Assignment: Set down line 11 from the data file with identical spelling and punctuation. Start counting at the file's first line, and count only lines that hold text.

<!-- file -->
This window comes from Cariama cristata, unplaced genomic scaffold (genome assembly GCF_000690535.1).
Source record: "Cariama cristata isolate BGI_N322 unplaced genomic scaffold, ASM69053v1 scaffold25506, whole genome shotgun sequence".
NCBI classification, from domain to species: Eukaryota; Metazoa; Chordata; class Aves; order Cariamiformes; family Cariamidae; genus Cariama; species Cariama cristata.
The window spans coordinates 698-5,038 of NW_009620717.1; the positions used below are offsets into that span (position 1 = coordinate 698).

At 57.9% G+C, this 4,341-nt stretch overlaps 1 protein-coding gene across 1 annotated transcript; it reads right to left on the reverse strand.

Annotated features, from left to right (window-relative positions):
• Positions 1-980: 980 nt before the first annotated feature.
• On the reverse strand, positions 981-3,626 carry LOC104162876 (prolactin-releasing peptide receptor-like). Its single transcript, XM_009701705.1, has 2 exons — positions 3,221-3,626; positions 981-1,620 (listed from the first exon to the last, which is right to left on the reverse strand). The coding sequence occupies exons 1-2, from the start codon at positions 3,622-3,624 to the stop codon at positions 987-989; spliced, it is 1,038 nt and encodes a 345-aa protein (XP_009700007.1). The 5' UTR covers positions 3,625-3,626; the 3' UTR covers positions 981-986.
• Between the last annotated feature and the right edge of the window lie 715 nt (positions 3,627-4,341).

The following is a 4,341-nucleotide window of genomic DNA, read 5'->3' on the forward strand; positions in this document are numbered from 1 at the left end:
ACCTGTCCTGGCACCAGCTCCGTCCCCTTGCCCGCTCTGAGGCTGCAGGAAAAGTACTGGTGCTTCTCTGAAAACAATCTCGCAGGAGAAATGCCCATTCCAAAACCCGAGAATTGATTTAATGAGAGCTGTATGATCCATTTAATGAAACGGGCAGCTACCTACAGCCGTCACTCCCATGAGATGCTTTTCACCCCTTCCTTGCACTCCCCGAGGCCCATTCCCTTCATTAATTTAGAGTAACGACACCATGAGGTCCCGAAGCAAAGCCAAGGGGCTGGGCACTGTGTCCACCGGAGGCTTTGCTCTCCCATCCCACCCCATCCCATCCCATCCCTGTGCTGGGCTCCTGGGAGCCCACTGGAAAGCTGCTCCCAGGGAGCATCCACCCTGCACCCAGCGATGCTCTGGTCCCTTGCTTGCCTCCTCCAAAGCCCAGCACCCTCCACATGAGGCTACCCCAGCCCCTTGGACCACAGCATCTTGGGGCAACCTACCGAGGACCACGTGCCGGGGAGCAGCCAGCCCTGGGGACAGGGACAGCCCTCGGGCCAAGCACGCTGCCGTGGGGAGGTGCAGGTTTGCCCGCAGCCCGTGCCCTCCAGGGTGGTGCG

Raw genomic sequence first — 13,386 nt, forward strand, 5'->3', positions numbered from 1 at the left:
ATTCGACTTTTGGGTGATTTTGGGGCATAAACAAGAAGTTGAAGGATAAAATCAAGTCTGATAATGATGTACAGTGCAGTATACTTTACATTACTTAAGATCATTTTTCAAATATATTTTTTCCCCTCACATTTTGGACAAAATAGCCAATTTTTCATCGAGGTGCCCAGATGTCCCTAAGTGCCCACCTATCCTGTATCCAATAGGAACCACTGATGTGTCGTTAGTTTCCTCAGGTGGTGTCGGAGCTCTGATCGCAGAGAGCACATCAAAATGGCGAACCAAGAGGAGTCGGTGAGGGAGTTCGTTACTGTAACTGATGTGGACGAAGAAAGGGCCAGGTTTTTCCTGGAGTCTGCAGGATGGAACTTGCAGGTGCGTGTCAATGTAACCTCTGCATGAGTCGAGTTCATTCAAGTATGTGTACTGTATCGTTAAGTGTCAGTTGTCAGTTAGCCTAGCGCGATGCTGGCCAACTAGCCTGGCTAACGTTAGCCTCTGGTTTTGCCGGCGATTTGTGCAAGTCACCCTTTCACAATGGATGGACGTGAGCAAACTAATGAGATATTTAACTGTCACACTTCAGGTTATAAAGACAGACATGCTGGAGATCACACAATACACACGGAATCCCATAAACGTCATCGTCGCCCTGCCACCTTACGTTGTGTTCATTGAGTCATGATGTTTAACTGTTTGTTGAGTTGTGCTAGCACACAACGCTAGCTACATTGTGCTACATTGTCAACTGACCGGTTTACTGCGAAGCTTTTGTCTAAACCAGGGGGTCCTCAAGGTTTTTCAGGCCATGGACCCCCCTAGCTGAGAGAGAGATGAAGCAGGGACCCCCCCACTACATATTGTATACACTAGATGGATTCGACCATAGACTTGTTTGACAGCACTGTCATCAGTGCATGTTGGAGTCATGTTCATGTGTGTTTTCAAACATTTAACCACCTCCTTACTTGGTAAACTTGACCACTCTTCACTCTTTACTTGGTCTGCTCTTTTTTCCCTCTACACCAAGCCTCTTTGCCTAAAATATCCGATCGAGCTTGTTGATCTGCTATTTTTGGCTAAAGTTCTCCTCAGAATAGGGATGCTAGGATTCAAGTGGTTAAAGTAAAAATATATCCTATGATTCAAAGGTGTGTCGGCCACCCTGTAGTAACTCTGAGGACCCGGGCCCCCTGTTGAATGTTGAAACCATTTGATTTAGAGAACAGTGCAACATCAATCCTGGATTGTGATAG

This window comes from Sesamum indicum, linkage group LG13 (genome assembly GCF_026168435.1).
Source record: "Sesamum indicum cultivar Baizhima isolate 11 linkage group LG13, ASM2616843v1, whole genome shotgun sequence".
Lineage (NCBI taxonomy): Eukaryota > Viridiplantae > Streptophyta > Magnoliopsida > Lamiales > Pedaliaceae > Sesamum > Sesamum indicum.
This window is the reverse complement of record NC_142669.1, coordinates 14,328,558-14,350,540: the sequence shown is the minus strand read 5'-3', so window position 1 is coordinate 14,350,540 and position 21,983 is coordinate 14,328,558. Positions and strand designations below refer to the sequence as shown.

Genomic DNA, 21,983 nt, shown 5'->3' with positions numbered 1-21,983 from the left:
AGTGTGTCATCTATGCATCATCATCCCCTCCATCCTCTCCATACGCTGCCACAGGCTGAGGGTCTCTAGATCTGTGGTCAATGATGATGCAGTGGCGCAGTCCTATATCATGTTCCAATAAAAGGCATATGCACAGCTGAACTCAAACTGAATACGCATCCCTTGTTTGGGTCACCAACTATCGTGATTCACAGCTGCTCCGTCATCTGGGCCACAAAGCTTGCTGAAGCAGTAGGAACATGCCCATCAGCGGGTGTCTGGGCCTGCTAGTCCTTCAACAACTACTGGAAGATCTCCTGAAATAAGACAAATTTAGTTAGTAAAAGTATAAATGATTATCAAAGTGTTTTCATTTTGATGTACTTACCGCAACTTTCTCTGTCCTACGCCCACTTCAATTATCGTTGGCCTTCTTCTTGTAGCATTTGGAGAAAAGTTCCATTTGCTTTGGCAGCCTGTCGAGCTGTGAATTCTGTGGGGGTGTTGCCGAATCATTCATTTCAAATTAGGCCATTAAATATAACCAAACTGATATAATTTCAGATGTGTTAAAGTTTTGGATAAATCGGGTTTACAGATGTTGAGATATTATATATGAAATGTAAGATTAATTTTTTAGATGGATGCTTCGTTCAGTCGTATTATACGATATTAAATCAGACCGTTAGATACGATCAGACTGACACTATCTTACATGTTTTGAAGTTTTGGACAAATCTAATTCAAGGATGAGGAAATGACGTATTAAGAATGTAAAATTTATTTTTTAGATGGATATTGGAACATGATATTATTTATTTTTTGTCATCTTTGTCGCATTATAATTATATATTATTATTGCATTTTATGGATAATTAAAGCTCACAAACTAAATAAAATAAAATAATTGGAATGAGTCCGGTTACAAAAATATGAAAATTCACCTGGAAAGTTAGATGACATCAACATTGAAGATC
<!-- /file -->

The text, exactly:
ACCTGTCCTGGCACCAGCTCCGTCCCCTTGCCCGCTCTGAGGCTGCAGGAAAAGTACTGGTGCTTCTCTGAAAACAATCTCGCAGGAGAAATGCCCATTCCAAAACCCGAGAATTGATTTAATGAGAGCTGTATGATCCATTTAATGAAACGGGCAGCTACCTACAGCCGTCACTCCCATGAGATGCTTTTCACCCCTTCCTTGCACTCCCCGAGGCCCATTCCCTTCATTAATTTAGAGTAACGACACCATGAGGTCCCGAAGCAAAGCCAAGGGGCTGGGCACTGTGTCCACCGGAGGCTTTGCTCTCCCATCCCACCCCATCCCATCCCATCCCTGTGCTGGGCTCCTGGGAGCCCACTGGAAAGCTGCTCCCAGGGAGCATCCACCCTGCACCCAGCGATGCTCTGGTCCCTTGCTTGCCTCCTCCAAAGCCCAGCACCCTCCACATGAGGCTACCCCAGCCCCTTGGACCACAGCATCTTGGGGCAACCTACCGAGGACCACGTGCCGGGGAGCAGCCAGCCCTGGGGACAGGGACAGCCCTCGGGCCAAGCACGCTGCCGTGGGGAGGTGCAGGTTTGCCCGCAGCCCGTGCCCTCCAGGGTGGTGCG